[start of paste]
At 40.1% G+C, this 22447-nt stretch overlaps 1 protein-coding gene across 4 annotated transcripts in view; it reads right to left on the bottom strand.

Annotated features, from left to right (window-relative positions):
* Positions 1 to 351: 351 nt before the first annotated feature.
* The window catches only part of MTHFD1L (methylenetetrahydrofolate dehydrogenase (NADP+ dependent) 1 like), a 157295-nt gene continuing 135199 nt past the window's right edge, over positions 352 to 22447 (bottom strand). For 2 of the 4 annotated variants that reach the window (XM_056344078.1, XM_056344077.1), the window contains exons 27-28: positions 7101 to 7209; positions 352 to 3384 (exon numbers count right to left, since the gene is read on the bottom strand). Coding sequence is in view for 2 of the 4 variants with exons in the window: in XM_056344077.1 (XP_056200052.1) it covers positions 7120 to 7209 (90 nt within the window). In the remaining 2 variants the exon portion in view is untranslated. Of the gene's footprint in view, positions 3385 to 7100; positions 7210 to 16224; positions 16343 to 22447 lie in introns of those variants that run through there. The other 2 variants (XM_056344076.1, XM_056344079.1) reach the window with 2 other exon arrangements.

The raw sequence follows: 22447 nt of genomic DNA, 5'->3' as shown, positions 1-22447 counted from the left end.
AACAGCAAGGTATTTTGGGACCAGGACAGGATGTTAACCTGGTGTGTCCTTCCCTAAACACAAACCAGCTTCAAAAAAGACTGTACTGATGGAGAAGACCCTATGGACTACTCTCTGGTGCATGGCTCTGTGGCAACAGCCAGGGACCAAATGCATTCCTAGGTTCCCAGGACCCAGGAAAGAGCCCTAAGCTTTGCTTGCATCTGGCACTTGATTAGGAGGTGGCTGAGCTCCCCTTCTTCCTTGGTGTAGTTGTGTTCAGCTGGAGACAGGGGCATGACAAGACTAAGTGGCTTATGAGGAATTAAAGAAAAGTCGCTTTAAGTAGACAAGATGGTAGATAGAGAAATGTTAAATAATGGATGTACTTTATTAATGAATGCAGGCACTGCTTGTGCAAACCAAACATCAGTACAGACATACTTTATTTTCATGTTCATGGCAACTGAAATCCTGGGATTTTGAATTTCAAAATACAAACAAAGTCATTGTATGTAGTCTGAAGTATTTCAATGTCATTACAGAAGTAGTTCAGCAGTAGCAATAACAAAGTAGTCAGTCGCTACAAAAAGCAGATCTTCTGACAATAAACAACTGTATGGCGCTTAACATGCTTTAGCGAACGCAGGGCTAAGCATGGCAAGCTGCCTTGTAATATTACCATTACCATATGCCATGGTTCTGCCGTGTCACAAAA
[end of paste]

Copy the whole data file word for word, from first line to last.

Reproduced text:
At 40.1% G+C, this 22447-nt stretch overlaps 1 protein-coding gene across 4 annotated transcripts in view; it reads right to left on the bottom strand.

Annotated features, from left to right (window-relative positions):
* Positions 1 to 351: 351 nt before the first annotated feature.
* The window catches only part of MTHFD1L (methylenetetrahydrofolate dehydrogenase (NADP+ dependent) 1 like), a 157295-nt gene continuing 135199 nt past the window's right edge, over positions 352 to 22447 (bottom strand). For 2 of the 4 annotated variants that reach the window (XM_056344078.1, XM_056344077.1), the window contains exons 27-28: positions 7101 to 7209; positions 352 to 3384 (exon numbers count right to left, since the gene is read on the bottom strand). Coding sequence is in view for 2 of the 4 variants with exons in the window: in XM_056344077.1 (XP_056200052.1) it covers positions 7120 to 7209 (90 nt within the window). In the remaining 2 variants the exon portion in view is untranslated. Of the gene's footprint in view, positions 3385 to 7100; positions 7210 to 16224; positions 16343 to 22447 lie in introns of those variants that run through there. The other 2 variants (XM_056344076.1, XM_056344079.1) reach the window with 2 other exon arrangements.

The raw sequence follows: 22447 nt of genomic DNA, 5'->3' as shown, positions 1-22447 counted from the left end.
AACAGCAAGGTATTTTGGGACCAGGACAGGATGTTAACCTGGTGTGTCCTTCCCTAAACACAAACCAGCTTCAAAAAAGACTGTACTGATGGAGAAGACCCTATGGACTACTCTCTGGTGCATGGCTCTGTGGCAACAGCCAGGGACCAAATGCATTCCTAGGTTCCCAGGACCCAGGAAAGAGCCCTAAGCTTTGCTTGCATCTGGCACTTGATTAGGAGGTGGCTGAGCTCCCCTTCTTCCTTGGTGTAGTTGTGTTCAGCTGGAGACAGGGGCATGACAAGACTAAGTGGCTTATGAGGAATTAAAGAAAAGTCGCTTTAAGTAGACAAGATGGTAGATAGAGAAATGTTAAATAATGGATGTACTTTATTAATGAATGCAGGCACTGCTTGTGCAAACCAAACATCAGTACAGACATACTTTATTTTCATGTTCATGGCAACTGAAATCCTGGGATTTTGAATTTCAAAATACAAACAAAGTCATTGTATGTAGTCTGAAGTATTTCAATGTCATTACAGAAGTAGTTCAGCAGTAGCAATAACAAAGTAGTCAGTCGCTACAAAAAGCAGATCTTCTGACAATAAACAACTGTATGGCGCTTAACATGCTTTAGCGAACGCAGGGCTAAGCATGGCAAGCTGCCTTGTAATATTACCATTACCATATGCCATGGTTCTGCCGTGTCACAAAA